Encouragement from others who walk this Road.

by | Jun 6, 2010

One of the things that has got us through the week is the wonderful support and love from friends, family and even strangers from around the world. Messages of encouragement in smses, on Facebook, on this blog, via phone calls and emails made me realise how connected our world really is. People have been reading the blog all around SA and in far away places and sending comments and encouragement. I check several times a day to hear what you are all thinking. It has given us strength and perspective. It is a picture of the body of Christ, scattered around the world and yet connected.

One of the letters came from a couple we have not seen since we were at university together almost 19 years ago, but they sent us this letter which gave us hope and renewed our courage. I thought I would share it with you all.



Hi Debbie and Nigel

I don’t know if you remember Glenn and I from UCT – we were at His People with you. Lisa van der Linde forwarded your email to me, and I just wanted to say congratulations on the birth of your wonderful daughter. Glenn and I also have 4 kids now, and the fourth is a little girl with Downs’ Syndrome. She is now 5, and her name is Kathleen. We also had no idea that she had Downs’ before she was born, so the diagnosis was a real shock. I can vividly remember those early days when I would gaze down at her, and feel an almost physical jolt as the realisation hit me, again, that we had a baby with trisomy 21. I can also remember shopping with her, and looking at other mothers with kids her age, wishing I could feel as carefree as they looked.

I am saying all that purely to preface what I am about to tell you: 

namely that I cannot, knowing what I know now, regret the fact that Katie has Downs’. She is a delight beyond words. I went away to a tennis tournament the other day with my oldest son, which took all weekend. It is rare for me not to see Katie for so long, and when she opened the door to me on Sunday afternoon, I realised with a huge rush of love, that I am so proud of her and I really do like her very much. 

Steph, my oldest, said in the car this evening, “You know, there are compensations in having a sister with Downs’. She NEVER moans and complains and she is not demanding at all!” Glenn will actively seek her out after a hard day at work, because he says she is his stress- reliever. People warm to her wherever we go because she is so happy, welcoming and polite. She will never forget to say thank-you, even after a blood test!

 Mark and Mel Simpson (my sister and brother-in-law) are staying with us at the moment, and when they told me about Mystery, my first reaction was, honestly, “That’s so cool!” I truly believe that God has a purpose for these kids, and it is quite possible, in our case, that Katie’s purpose is to be the mainstay of our family. Most kids with Downs battle with verbal communication, but I have found that they are extremely good non-verbal communicators. If you watch carefully, they are able to orchestrate an entire family to meet their specific needs without really saying very much. And Katie is simply happy, about 95% of the time. Of all my kids, she was the easiest, and I frequently thank God that she was born last. If she were the first child, I would have been spoiled rotten and would have expected far too much from the subsequent siblings!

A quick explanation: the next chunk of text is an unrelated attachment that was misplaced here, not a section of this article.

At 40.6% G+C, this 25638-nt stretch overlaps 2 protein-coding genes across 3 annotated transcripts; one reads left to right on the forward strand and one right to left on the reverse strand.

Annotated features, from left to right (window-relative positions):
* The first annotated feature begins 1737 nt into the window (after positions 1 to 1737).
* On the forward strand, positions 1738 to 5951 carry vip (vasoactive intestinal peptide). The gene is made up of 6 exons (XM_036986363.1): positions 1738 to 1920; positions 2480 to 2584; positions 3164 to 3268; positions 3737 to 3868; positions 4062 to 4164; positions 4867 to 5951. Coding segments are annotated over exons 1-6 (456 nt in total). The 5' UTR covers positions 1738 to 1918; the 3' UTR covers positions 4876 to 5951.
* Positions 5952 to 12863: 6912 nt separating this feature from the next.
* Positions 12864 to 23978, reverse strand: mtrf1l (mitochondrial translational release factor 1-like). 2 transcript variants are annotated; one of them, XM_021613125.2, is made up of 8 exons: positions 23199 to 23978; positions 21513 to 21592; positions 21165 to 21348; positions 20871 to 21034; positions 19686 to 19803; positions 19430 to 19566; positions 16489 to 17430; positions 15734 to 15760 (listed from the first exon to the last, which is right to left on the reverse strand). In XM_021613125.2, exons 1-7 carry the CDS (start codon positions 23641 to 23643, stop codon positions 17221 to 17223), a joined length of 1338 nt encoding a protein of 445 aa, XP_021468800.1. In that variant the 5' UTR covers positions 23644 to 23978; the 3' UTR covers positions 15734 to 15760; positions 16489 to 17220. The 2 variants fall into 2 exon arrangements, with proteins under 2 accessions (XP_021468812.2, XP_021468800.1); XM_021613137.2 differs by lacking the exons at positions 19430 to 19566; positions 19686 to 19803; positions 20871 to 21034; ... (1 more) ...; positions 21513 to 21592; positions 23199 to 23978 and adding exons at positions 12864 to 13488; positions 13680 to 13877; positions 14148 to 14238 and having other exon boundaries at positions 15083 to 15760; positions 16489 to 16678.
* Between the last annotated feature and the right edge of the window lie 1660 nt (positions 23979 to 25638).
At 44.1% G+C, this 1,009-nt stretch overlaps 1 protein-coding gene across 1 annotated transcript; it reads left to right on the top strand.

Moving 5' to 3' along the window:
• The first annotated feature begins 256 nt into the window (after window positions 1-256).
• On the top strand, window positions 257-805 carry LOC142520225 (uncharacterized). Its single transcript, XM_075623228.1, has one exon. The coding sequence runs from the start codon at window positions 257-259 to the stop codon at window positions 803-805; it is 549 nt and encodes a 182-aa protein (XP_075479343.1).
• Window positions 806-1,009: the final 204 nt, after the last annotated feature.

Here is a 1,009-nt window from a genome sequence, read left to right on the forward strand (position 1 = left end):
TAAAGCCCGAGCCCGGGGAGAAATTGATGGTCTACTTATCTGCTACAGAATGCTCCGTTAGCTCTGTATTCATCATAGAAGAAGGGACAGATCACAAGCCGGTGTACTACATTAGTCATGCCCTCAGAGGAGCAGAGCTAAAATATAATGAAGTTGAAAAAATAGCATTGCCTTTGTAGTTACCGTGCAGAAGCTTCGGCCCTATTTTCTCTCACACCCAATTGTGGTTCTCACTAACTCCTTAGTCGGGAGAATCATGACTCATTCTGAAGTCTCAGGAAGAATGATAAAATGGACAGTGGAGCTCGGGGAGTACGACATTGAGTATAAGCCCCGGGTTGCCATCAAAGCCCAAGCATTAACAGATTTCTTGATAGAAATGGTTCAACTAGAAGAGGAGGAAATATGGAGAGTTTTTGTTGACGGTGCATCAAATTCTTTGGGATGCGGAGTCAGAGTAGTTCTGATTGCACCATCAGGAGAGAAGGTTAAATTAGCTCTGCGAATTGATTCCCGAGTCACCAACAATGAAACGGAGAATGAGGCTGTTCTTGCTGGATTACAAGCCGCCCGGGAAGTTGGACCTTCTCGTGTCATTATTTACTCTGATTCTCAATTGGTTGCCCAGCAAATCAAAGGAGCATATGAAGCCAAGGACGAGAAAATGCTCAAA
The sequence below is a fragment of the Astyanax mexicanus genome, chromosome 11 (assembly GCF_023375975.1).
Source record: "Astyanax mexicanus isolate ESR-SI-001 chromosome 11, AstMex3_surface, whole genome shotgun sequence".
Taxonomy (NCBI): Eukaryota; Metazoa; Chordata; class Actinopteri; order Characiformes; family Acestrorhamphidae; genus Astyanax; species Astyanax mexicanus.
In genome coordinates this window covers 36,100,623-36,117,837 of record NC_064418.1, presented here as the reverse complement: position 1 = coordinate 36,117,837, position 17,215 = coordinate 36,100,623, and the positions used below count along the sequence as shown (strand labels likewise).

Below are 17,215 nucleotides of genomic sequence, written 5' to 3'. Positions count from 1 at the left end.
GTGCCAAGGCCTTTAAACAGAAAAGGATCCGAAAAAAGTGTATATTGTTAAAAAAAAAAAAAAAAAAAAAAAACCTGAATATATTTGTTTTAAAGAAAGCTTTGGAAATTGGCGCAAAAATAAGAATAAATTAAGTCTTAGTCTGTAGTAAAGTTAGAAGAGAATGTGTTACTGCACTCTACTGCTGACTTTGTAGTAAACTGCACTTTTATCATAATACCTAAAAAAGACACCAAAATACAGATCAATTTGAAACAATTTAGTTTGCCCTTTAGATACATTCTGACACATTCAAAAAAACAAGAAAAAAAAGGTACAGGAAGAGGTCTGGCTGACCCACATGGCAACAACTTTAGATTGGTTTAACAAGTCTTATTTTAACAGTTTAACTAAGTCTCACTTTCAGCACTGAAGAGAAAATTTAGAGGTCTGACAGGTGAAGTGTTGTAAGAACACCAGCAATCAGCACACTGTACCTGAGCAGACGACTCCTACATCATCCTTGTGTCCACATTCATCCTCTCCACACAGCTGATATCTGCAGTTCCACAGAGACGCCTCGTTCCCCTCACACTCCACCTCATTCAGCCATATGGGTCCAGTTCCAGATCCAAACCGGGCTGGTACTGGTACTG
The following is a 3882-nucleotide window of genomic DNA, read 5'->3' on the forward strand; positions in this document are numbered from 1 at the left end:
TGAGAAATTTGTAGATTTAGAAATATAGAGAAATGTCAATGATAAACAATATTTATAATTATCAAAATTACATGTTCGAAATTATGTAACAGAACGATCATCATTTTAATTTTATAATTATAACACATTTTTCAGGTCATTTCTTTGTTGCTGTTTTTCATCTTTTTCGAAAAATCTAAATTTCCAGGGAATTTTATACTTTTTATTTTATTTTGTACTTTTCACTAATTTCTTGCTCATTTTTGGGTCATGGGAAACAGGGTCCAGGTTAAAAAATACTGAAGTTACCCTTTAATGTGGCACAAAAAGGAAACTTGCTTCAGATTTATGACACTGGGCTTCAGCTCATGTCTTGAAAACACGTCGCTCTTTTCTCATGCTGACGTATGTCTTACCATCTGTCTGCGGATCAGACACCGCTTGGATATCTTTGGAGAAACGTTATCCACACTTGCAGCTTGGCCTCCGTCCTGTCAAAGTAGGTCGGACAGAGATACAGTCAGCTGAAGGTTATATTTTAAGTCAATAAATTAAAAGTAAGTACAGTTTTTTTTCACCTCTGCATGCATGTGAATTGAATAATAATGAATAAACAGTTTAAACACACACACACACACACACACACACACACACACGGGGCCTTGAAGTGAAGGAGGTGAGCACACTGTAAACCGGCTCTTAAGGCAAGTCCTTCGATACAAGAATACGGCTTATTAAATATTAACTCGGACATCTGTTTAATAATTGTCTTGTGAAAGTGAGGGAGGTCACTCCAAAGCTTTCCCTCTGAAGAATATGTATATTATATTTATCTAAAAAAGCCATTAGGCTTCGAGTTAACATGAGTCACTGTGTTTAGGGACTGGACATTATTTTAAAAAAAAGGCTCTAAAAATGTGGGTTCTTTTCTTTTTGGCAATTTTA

I am smiling idiotically as I’m writing this, thinking of all the fun that is in store for you guys. You are absolutely right to ask everyone to celebrate with you: there is a very great deal to celebrate, The adjustment period is always hard, however, especially in the beginning, and I think it is quite right to mourn the loss of the child you thought you would have. After Katie was born, I had a huge cry in the shower at the hospital, all because I was thinking that I would probably never see her walk down the aisle of a church in a wedding dress. Maybe not. But you simply have to shift perspectives, and learn to value things that might pass you by in your other kids, like when she gets her tongue around the word “cucumber” for the first time,  or when she starts to write her name following the dots you have traced for her.

 I know that you will have to forge your own approach as a family to dealing with Mystery’s diagnosis. I think every family is different, and you will probably do things for Mystery in a way that is tailored to your family dynamic. Katie, for instance, is really sporty, and it is probably because our other kids are in performance squads for various sports, and she follows suit. I know of a boy in Italy whose family are all mathematicians, and he is able to do calculus, because the entire family breathes, eats and sleeps maths. I think Mystery will augment, rather than detract or distract from, all you do as a family.

 So…… heartfelt congratulations to you both! I can honestly say that you can be thankful to God for having entrusted you with one of his most precious gifts!

Lots of love

Kerry Wilson


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